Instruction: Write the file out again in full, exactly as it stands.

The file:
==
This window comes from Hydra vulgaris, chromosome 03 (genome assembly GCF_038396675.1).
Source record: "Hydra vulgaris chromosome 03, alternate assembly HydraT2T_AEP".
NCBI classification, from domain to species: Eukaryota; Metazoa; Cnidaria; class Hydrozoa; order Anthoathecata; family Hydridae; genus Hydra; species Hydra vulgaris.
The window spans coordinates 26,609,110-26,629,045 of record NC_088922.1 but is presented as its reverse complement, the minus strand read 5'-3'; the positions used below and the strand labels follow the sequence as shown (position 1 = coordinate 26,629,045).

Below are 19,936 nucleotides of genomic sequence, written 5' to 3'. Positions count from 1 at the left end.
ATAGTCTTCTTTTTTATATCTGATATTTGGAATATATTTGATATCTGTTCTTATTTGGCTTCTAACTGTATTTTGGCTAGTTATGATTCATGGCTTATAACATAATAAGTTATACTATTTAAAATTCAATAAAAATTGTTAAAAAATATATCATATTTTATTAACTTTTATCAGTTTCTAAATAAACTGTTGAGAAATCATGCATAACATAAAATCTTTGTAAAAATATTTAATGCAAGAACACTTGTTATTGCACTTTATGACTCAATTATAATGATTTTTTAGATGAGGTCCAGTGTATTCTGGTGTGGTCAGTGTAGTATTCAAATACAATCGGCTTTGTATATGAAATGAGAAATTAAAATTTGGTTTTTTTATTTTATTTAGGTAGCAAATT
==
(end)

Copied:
This window comes from Hydra vulgaris, chromosome 03 (genome assembly GCF_038396675.1).
Source record: "Hydra vulgaris chromosome 03, alternate assembly HydraT2T_AEP".
NCBI classification, from domain to species: Eukaryota; Metazoa; Cnidaria; class Hydrozoa; order Anthoathecata; family Hydridae; genus Hydra; species Hydra vulgaris.
The window spans coordinates 26,609,110-26,629,045 of record NC_088922.1 but is presented as its reverse complement, the minus strand read 5'-3'; the positions used below and the strand labels follow the sequence as shown (position 1 = coordinate 26,629,045).

Below are 19,936 nucleotides of genomic sequence, written 5' to 3'. Positions count from 1 at the left end.
ATAGTCTTCTTTTTTATATCTGATATTTGGAATATATTTGATATCTGTTCTTATTTGGCTTCTAACTGTATTTTGGCTAGTTATGATTCATGGCTTATAACATAATAAGTTATACTATTTAAAATTCAATAAAAATTGTTAAAAAATATATCATATTTTATTAACTTTTATCAGTTTCTAAATAAACTGTTGAGAAATCATGCATAACATAAAATCTTTGTAAAAATATTTAATGCAAGAACACTTGTTATTGCACTTTATGACTCAATTATAATGATTTTTTAGATGAGGTCCAGTGTATTCTGGTGTGGTCAGTGTAGTATTCAAATACAATCGGCTTTGTATATGAAATGAGAAATTAAAATTTGGTTTTTTTATTTTATTTAGGTAGCAAATT